Mired in a tedious task yesterday at work, I reached for some music therapy through my headphones. Via the internet, I usually tap into my favorite French station, but why not take a trip back home?
I tuned into Pittsburgh-based WYEP just in time for an unusual show, “Pairings with Chef Fuller.” On the sound platter was Son Little’s latest song, “Blue Magic (Waikiki).” The chef suggested, of all things, a frozen daiquiri. But hold the umbrella and blue curacao! Instead go for a mix of better white and golden rums. The cocktail definitely captured the '70s surfside vibe of the song. I was started to sway and develop quite a thirst, though Son's smooth style isn't my natural inclination. (For the amazing food pairings, why not listen to the rest of the episode yourself?)
What’s great about 'YEP (Yinzers say "why-e-pee") is that it’s independent radio. You won't hear the top 40 or commercials. You’ll hear a lot of alternative music from newer local and regional bands, as well as slightly better-known musicians like Little, an R&B-inspired “son” of Philadelphia. (I’m not sure how Son picked his name, but the word means “sound” in French. His birth name is Aaron Livingston.)
My husband has pulled many an all-nighter with WYEP in his ear, and counts as a contributor. Yes, listener-supported means the station is funded by its “members,” people like you and me. What's nice is the community that WYEP aims to create, going beyond programming to stage concerts and other events as well in its South Side studio.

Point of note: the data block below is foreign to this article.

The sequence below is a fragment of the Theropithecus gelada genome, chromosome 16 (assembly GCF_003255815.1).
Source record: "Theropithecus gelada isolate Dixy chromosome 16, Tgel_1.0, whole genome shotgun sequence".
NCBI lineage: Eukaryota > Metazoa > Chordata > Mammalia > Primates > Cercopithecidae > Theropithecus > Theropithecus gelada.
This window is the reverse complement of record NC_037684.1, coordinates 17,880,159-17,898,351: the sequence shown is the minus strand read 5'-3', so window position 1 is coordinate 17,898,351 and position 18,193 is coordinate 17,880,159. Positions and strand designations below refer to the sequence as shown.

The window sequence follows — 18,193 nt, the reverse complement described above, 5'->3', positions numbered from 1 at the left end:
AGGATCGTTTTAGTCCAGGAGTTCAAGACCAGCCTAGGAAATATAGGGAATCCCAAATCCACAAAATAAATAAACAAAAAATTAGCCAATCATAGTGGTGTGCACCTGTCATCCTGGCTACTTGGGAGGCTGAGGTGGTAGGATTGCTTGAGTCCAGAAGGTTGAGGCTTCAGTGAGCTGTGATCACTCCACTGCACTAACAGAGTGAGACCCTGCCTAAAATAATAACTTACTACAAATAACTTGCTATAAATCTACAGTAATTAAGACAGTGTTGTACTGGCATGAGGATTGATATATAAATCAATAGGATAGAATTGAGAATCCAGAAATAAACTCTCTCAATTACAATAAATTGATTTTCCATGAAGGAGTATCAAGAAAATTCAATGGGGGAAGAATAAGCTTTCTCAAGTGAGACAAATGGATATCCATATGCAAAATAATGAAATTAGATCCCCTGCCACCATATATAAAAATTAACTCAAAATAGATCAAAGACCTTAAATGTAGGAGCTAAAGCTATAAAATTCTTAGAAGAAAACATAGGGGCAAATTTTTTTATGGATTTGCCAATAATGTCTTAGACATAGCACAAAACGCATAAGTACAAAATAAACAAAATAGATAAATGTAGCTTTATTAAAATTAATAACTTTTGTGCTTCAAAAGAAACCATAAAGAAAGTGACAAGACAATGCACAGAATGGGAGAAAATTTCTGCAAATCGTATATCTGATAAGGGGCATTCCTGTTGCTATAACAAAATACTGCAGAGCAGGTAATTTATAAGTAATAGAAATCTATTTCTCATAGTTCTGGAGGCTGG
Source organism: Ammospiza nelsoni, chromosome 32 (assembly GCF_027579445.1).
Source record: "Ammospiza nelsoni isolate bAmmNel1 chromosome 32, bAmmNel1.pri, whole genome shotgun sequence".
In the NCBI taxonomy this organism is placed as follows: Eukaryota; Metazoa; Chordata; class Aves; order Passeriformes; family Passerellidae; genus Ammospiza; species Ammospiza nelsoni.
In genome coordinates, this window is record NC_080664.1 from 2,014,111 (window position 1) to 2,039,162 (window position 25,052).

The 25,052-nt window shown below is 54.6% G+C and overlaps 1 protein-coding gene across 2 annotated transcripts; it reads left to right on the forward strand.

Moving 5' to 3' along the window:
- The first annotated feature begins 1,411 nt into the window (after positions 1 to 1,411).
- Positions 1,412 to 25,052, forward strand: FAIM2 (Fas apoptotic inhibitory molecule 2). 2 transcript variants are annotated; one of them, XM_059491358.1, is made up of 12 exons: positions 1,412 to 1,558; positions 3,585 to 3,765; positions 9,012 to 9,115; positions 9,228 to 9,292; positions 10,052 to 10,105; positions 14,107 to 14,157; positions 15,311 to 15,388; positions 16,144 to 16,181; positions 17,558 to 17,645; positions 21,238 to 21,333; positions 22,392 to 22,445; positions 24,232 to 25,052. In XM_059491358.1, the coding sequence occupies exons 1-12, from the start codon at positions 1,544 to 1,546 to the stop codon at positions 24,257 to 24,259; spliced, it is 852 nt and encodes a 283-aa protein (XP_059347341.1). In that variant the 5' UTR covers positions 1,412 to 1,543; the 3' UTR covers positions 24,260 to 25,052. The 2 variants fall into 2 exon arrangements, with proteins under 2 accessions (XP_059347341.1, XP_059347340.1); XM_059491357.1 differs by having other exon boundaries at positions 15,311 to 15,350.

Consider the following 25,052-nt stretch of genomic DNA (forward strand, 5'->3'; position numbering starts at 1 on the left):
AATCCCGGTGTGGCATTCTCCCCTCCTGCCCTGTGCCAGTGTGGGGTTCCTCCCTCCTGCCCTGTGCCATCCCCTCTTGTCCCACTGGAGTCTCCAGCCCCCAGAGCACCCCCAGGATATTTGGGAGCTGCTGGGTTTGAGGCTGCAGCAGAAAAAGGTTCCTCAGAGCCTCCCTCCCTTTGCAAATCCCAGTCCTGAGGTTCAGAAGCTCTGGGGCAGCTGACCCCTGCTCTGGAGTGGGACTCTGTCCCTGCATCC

In Paris, we listen to FIP, a similarly eclectic station, which was my mommy therapy of choice while raising my daughter. The three letters used to mean France Inter Paris, but now the station just goes by the acroymn. It's pronounced feep--like jeep. For the month of July the station is featuring Fredda, Babx, J. Bernardt, Charlie Parker, Dan Auerbach, The Rhum Runners, et Quantic. (Should I admit to knowing only one of those musicians?)
FIP is a public station, which in France means that is entirely funded by our French tax dollars. Every year we pay an audio-visual tax of about $150, which goes to a number of TV and radio stations. We think it's a small price to pay to avoid those annoying commercials. (Imagine watching a 90-minute movie in--90 minutes!) FIP is part of the Radio France group that also has its own orchestras and offers a full calendar of concerts. When my daughter was a child, we would walk down to the gargantuan Radio France building for low-cost classical family concerts on Saturday mornings.
In these days of Apple iTunes, what it is about radio? I definitely use it to set a mood and escape the mundane. I want the songs to surprise and come to me—but also to take me elsewhere. To Pittsburgh and Waikiki, for instance.
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Rose Marie Burke, an editor and journalist, writes a blog about her personal insights into life in Paris. After 20 years in the City of Light, she still calls her native Pittsburgh "home." You can also find her on LinkedIn, Facebook, or Google+.
Bonus: Speaking of rum, see this boozy review of Pittsburgh’s craft cocktail scene; “Whiskey: Pittsburgh’s Fourth River.” You’re bound to find the right rum for your frozen daiquiri.
Photo credit: Classic frozen Daiquiri; Copyright: Ogione | Dreamstime.com